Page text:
MISS IRENE PICKUP, B.E.M.,
I REGARD it as a very great privilege to be present at this meeting and to be given the opportunity of paying a tribute to a man I have known since 1919.
Since learning of Mr. Seebohm Rowntree's death, I have tried to assess what it was about him that made him an outstanding man in his generation, and I have come to the conclusion that he was a man of great vision; and yet he was no mere visionary, for we who worked with him not only glimpsed his ideals but saw them put into practice here at the Cocoa Works. But it is not only those employed here who have benefited from his life and work - his influence has been felt throughout the world. When I went to America in 1927 (and B.S.R. was responsible for that visit) I found that the people I met there knew far more about Seebohm Rowntree than some of his own employees, and I felt very proud to be a member of his staff.
I remember that on those early occasions - starting in 1919 when I was just a girl - on which, along with other representatives of the workers, I met Seebohm Rowntree, I was moved and fascinated by his desire to know about our lives from the inside; and that profound interest in our lives and our welfare created a great sense of trust in the minds of worker representatives who met him at the conference table. He was a man of great humility, understanding, and above all, tolerance. This latter quality was evident in his sympathetic understanding of our limitations and lack of knowledge. When I look back and recall some of the interviews I had with him, at a time when my views were much less moderate than they are now, I realise just how tolerant he was. He made it possible for his employees to improve their knowledge and widen their experience by means of classes at the Works and opportunities for attending external conferences; and the natural outcome was the strengthening of goodwill between management and workers.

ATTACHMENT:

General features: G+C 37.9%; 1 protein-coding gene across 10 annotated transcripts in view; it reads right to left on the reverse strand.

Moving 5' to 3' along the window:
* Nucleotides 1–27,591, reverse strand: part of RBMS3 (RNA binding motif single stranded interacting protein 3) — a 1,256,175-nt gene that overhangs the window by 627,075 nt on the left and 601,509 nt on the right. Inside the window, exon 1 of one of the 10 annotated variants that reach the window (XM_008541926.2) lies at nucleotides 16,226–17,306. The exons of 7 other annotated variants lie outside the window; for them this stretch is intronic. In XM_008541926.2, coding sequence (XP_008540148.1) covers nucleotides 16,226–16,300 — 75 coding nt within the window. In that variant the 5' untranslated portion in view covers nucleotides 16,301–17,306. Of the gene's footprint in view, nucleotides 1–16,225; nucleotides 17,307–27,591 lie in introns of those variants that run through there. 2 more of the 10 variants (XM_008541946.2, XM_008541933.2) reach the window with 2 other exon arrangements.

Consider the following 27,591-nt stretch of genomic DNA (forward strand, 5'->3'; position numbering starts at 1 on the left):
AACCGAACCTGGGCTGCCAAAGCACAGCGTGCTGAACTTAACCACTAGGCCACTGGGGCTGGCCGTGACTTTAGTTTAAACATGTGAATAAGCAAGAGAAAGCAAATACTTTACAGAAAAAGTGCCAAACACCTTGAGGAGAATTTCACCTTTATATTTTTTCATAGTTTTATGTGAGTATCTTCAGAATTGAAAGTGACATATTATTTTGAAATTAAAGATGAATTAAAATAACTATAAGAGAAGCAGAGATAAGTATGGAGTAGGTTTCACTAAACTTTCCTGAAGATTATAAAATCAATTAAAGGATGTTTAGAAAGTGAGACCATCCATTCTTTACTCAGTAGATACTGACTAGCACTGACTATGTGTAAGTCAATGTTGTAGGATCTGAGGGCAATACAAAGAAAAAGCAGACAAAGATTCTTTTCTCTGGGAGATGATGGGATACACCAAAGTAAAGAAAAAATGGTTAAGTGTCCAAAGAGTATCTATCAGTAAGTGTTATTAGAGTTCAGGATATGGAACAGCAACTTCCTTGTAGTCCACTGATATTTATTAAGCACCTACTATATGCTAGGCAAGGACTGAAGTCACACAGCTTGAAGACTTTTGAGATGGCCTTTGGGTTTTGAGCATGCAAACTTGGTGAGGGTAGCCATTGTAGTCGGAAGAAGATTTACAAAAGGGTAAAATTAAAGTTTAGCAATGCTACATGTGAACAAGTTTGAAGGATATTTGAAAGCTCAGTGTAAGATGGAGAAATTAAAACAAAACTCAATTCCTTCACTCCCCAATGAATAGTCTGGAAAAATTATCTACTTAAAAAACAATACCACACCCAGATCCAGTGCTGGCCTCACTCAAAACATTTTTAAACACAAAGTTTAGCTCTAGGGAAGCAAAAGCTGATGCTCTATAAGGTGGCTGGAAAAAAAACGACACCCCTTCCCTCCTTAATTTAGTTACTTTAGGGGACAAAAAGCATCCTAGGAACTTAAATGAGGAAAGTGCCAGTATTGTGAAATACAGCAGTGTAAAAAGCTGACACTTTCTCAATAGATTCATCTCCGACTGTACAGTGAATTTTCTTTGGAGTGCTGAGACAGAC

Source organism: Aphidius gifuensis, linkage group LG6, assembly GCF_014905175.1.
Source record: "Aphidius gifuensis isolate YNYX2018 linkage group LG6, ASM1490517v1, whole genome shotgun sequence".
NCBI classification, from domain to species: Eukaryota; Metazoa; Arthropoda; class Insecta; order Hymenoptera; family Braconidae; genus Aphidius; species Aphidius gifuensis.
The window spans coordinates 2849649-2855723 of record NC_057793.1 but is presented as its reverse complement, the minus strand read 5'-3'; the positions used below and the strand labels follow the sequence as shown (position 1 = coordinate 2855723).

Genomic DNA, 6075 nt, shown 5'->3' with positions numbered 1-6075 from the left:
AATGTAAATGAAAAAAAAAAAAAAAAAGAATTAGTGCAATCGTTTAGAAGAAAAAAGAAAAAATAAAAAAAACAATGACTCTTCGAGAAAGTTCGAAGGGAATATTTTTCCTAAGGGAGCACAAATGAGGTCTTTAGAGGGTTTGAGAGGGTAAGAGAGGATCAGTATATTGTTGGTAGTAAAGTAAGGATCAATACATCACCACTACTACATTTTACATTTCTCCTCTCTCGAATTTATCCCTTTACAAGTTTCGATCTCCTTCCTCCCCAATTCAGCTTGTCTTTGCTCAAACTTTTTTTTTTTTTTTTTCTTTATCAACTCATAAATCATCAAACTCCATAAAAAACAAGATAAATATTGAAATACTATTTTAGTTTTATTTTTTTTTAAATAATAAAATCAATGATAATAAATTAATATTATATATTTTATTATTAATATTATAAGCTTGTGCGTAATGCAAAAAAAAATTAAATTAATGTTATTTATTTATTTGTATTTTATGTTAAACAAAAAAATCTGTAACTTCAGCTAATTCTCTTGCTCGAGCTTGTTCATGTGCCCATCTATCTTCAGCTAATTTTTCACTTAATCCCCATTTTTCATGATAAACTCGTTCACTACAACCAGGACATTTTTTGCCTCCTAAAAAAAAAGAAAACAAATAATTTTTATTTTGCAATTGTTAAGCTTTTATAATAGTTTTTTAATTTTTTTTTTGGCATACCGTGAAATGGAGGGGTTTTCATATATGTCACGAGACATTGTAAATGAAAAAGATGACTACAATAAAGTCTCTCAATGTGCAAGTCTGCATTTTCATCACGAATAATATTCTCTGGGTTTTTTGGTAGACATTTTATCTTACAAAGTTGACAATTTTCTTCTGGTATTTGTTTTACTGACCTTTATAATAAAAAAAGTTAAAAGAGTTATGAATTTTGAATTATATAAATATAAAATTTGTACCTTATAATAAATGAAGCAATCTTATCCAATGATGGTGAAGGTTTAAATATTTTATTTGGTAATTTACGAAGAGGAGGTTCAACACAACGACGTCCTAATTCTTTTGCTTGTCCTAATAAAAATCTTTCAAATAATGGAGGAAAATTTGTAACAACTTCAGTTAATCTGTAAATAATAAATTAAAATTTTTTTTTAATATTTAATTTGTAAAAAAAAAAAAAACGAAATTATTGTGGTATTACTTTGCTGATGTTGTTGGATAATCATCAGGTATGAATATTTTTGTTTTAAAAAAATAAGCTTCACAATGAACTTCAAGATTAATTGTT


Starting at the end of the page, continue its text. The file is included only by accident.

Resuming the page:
He was to me and to many others - pensioners and older employees still working here - an example of high Christian endeavour; I and many like me were better men and women through having had the privilege of working with him. With his death, we feel we have lost a friend; yet we are thankful for all he stood for and all he accomplished within the Works; and we remember a man who was revered and respected by all who knew him, at the Cocoa Works and in the city. I have a faith - which I am sure is shared by hundreds of other people - to believe that Seebohm Rowntree will now be amongst that great company of men and women who receive the "Well done, thou good and faithful servant; enter thou into the joy of thy Lord".